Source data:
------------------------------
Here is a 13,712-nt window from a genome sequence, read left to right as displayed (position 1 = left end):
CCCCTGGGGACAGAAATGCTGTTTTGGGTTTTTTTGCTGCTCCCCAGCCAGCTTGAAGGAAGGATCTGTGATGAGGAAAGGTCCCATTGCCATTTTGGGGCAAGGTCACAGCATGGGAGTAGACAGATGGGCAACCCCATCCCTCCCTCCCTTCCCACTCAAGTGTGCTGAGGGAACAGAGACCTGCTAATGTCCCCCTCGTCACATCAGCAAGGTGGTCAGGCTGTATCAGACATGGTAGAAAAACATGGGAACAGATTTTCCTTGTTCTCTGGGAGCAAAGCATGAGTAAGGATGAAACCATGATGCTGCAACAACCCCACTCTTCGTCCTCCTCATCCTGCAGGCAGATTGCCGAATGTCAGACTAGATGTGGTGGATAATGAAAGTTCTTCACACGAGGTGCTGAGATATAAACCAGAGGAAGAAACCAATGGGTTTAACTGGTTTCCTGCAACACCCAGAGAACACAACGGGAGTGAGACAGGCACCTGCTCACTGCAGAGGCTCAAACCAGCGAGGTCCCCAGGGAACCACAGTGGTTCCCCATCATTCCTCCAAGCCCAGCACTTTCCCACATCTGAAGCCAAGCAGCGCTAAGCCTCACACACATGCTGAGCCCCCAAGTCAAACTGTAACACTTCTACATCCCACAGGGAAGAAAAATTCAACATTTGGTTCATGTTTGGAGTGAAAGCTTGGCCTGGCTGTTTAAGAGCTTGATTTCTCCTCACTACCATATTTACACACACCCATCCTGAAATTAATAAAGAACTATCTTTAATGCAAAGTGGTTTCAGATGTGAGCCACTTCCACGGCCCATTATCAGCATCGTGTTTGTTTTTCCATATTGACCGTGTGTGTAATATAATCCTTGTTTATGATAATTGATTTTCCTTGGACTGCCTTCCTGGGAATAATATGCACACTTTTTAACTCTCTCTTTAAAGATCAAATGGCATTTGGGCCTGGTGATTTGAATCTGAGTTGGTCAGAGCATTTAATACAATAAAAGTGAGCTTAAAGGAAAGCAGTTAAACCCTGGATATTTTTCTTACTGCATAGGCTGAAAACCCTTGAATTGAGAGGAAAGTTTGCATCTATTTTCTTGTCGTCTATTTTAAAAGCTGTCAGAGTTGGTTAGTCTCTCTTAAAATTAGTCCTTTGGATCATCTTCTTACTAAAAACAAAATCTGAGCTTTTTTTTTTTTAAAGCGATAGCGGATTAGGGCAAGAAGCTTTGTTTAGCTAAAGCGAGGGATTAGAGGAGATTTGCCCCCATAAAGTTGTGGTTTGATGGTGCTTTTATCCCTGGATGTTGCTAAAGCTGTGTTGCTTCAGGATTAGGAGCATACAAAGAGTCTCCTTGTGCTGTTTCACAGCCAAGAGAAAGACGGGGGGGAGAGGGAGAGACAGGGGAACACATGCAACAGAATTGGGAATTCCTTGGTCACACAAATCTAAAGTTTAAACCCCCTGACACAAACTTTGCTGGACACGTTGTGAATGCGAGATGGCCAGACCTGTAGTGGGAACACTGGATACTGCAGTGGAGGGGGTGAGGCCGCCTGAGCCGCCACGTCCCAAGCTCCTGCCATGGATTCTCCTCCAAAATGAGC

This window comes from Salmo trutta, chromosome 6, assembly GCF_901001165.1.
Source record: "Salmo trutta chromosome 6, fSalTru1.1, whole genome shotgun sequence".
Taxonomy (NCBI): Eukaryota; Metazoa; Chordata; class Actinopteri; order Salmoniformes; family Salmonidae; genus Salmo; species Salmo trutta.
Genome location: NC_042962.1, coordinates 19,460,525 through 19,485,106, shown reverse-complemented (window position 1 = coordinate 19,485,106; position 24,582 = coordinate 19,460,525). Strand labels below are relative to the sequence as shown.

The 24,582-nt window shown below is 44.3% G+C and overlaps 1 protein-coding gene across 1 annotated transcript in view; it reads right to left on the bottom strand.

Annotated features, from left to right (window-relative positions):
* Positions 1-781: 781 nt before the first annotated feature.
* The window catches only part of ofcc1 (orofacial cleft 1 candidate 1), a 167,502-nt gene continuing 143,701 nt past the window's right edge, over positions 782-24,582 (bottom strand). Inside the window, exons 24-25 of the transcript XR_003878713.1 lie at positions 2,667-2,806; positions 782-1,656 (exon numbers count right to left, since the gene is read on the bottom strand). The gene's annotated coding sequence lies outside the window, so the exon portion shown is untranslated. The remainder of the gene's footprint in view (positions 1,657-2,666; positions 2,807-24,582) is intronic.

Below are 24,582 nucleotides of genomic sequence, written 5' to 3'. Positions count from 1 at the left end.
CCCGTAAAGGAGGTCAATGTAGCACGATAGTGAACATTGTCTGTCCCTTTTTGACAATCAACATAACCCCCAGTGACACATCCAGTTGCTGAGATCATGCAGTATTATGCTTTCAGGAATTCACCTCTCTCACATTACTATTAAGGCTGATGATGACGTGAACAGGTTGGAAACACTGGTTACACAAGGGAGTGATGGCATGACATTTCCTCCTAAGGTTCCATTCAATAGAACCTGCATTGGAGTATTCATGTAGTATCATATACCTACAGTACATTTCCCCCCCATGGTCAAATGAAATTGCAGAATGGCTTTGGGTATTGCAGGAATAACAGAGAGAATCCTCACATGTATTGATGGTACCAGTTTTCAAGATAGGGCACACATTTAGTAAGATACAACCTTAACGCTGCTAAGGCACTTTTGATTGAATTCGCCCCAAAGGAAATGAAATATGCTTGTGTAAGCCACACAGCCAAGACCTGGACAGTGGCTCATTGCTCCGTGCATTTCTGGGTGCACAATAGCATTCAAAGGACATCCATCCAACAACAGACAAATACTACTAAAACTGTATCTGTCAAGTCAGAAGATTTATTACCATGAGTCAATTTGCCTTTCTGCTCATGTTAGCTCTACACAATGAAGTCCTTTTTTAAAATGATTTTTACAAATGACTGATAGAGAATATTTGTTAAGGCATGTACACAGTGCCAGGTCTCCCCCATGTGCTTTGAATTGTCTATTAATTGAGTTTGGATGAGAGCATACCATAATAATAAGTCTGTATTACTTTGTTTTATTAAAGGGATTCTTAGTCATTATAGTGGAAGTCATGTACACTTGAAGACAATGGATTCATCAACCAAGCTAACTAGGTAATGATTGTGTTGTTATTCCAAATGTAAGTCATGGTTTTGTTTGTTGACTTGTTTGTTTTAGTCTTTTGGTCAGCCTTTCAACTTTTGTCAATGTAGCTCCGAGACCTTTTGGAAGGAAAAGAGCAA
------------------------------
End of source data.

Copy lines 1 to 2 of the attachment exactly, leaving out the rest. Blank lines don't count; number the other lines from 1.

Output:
Here is a 13,712-nt window from a genome sequence, read left to right as displayed (position 1 = left end):
CCCCTGGGGACAGAAATGCTGTTTTGGGTTTTTTTGCTGCTCCCCAGCCAGCTTGAAGGAAGGATCTGTGATGAGGAAAGGTCCCATTGCCATTTTGGGGCAAGGTCACAGCATGGGAGTAGACAGATGGGCAACCCCATCCCTCCCTCCCTTCCCACTCAAGTGTGCTGAGGGAACAGAGACCTGCTAATGTCCCCCTCGTCACATCAGCAAGGTGGTCAGGCTGTATCAGACATGGTAGAAAAACATGGGAACAGATTTTCCTTGTTCTCTGGGAGCAAAGCATGAGTAAGGATGAAACCATGATGCTGCAACAACCCCACTCTTCGTCCTCCTCATCCTGCAGGCAGATTGCCGAATGTCAGACTAGATGTGGTGGATAATGAAAGTTCTTCACACGAGGTGCTGAGATATAAACCAGAGGAAGAAACCAATGGGTTTAACTGGTTTCCTGCAACACCCAGAGAACACAACGGGAGTGAGACAGGCACCTGCTCACTGCAGAGGCTCAAACCAGCGAGGTCCCCAGGGAACCACAGTGGTTCCCCATCATTCCTCCAAGCCCAGCACTTTCCCACATCTGAAGCCAAGCAGCGCTAAGCCTCACACACATGCTGAGCCCCCAAGTCAAACTGTAACACTTCTACATCCCACAGGGAAGAAAAATTCAACATTTGGTTCATGTTTGGAGTGAAAGCTTGGCCTGGCTGTTTAAGAGCTTGATTTCTCCTCACTACCATATTTACACACACCCATCCTGAAATTAATAAAGAACTATCTTTAATGCAAAGTGGTTTCAGATGTGAGCCACTTCCACGGCCCATTATCAGCATCGTGTTTGTTTTTCCATATTGACCGTGTGTGTAATATAATCCTTGTTTATGATAATTGATTTTCCTTGGACTGCCTTCCTGGGAATAATATGCACACTTTTTAACTCTCTCTTTAAAGATCAAATGGCATTTGGGCCTGGTGATTTGAATCTGAGTTGGTCAGAGCATTTAATACAATAAAAGTGAGCTTAAAGGAAAGCAGTTAAACCCTGGATATTTTTCTTACTGCATAGGCTGAAAACCCTTGAATTGAGAGGAAAGTTTGCATCTATTTTCTTGTCGTCTATTTTAAAAGCTGTCAGAGTTGGTTAGTCTCTCTTAAAATTAGTCCTTTGGATCATCTTCTTACTAAAAACAAAATCTGAGCTTTTTTTTTTTTAAAGCGATAGCGGATTAGGGCAAGAAGCTTTGTTTAGCTAAAGCGAGGGATTAGAGGAGATTTGCCCCCATAAAGTTGTGGTTTGATGGTGCTTTTATCCCTGGATGTTGCTAAAGCTGTGTTGCTTCAGGATTAGGAGCATACAAAGAGTCTCCTTGTGCTGTTTCACAGCCAAGAGAAAGACGGGGGGGAGAGGGAGAGACAGGGGAACACATGCAACAGAATTGGGAATTCCTTGGTCACACAAATCTAAAGTTTAAACCCCCTGACACAAACTTTGCTGGACACGTTGTGAATGCGAGATGGCCAGACCTGTAGTGGGAACACTGGATACTGCAGTGGAGGGGGTGAGGCCGCCTGAGCCGCCACGTCCCAAGCTCCTGCCATGGATTCTCCTCCAAAATGAGC